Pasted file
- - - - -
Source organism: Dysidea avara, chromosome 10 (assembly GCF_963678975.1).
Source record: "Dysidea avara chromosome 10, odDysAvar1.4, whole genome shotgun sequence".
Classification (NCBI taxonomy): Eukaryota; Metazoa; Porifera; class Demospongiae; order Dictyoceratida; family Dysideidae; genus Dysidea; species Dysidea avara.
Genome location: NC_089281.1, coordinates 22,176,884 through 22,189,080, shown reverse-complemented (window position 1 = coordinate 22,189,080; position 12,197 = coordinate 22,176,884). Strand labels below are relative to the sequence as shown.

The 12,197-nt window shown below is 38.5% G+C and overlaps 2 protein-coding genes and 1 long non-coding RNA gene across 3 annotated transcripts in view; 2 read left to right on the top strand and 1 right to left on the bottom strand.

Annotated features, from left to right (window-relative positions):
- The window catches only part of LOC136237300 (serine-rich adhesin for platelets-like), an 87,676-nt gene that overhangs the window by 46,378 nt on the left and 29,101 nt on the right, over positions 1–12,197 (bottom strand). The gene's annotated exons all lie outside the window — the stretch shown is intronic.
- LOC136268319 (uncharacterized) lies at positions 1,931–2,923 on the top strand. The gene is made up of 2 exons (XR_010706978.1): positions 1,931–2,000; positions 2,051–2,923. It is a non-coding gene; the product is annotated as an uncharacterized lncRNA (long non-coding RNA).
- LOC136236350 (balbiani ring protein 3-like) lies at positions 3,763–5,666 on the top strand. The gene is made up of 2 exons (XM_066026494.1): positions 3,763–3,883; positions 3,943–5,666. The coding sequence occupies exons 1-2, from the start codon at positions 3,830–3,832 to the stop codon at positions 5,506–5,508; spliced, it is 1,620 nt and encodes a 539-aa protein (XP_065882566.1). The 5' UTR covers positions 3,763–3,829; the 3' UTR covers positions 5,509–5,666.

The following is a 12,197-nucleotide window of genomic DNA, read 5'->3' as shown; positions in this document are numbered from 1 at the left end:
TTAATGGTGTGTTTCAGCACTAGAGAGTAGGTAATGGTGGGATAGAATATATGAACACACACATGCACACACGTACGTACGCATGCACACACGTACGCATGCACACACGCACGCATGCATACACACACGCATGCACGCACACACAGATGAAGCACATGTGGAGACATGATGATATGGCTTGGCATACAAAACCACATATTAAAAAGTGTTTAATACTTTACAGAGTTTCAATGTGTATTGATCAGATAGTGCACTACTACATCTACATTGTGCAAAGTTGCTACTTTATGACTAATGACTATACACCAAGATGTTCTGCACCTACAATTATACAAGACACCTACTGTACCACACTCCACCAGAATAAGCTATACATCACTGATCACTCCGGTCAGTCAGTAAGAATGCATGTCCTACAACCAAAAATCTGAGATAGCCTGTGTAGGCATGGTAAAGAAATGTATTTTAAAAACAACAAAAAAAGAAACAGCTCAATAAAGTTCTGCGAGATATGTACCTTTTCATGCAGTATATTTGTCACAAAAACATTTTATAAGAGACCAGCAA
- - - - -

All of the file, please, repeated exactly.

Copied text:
Source organism: Dysidea avara, chromosome 10 (assembly GCF_963678975.1).
Source record: "Dysidea avara chromosome 10, odDysAvar1.4, whole genome shotgun sequence".
Classification (NCBI taxonomy): Eukaryota; Metazoa; Porifera; class Demospongiae; order Dictyoceratida; family Dysideidae; genus Dysidea; species Dysidea avara.
Genome location: NC_089281.1, coordinates 22,176,884 through 22,189,080, shown reverse-complemented (window position 1 = coordinate 22,189,080; position 12,197 = coordinate 22,176,884). Strand labels below are relative to the sequence as shown.

The 12,197-nt window shown below is 38.5% G+C and overlaps 2 protein-coding genes and 1 long non-coding RNA gene across 3 annotated transcripts in view; 2 read left to right on the top strand and 1 right to left on the bottom strand.

Annotated features, from left to right (window-relative positions):
- The window catches only part of LOC136237300 (serine-rich adhesin for platelets-like), an 87,676-nt gene that overhangs the window by 46,378 nt on the left and 29,101 nt on the right, over positions 1–12,197 (bottom strand). The gene's annotated exons all lie outside the window — the stretch shown is intronic.
- LOC136268319 (uncharacterized) lies at positions 1,931–2,923 on the top strand. The gene is made up of 2 exons (XR_010706978.1): positions 1,931–2,000; positions 2,051–2,923. It is a non-coding gene; the product is annotated as an uncharacterized lncRNA (long non-coding RNA).
- LOC136236350 (balbiani ring protein 3-like) lies at positions 3,763–5,666 on the top strand. The gene is made up of 2 exons (XM_066026494.1): positions 3,763–3,883; positions 3,943–5,666. The coding sequence occupies exons 1-2, from the start codon at positions 3,830–3,832 to the stop codon at positions 5,506–5,508; spliced, it is 1,620 nt and encodes a 539-aa protein (XP_065882566.1). The 5' UTR covers positions 3,763–3,829; the 3' UTR covers positions 5,509–5,666.

The following is a 12,197-nucleotide window of genomic DNA, read 5'->3' as shown; positions in this document are numbered from 1 at the left end:
TTAATGGTGTGTTTCAGCACTAGAGAGTAGGTAATGGTGGGATAGAATATATGAACACACACATGCACACACGTACGTACGCATGCACACACGTACGCATGCACACACGCACGCATGCATACACACACGCATGCACGCACACACAGATGAAGCACATGTGGAGACATGATGATATGGCTTGGCATACAAAACCACATATTAAAAAGTGTTTAATACTTTACAGAGTTTCAATGTGTATTGATCAGATAGTGCACTACTACATCTACATTGTGCAAAGTTGCTACTTTATGACTAATGACTATACACCAAGATGTTCTGCACCTACAATTATACAAGACACCTACTGTACCACACTCCACCAGAATAAGCTATACATCACTGATCACTCCGGTCAGTCAGTAAGAATGCATGTCCTACAACCAAAAATCTGAGATAGCCTGTGTAGGCATGGTAAAGAAATGTATTTTAAAAACAACAAAAAAAGAAACAGCTCAATAAAGTTCTGCGAGATATGTACCTTTTCATGCAGTATATTTGTCACAAAAACATTTTATAAGAGACCAGCAA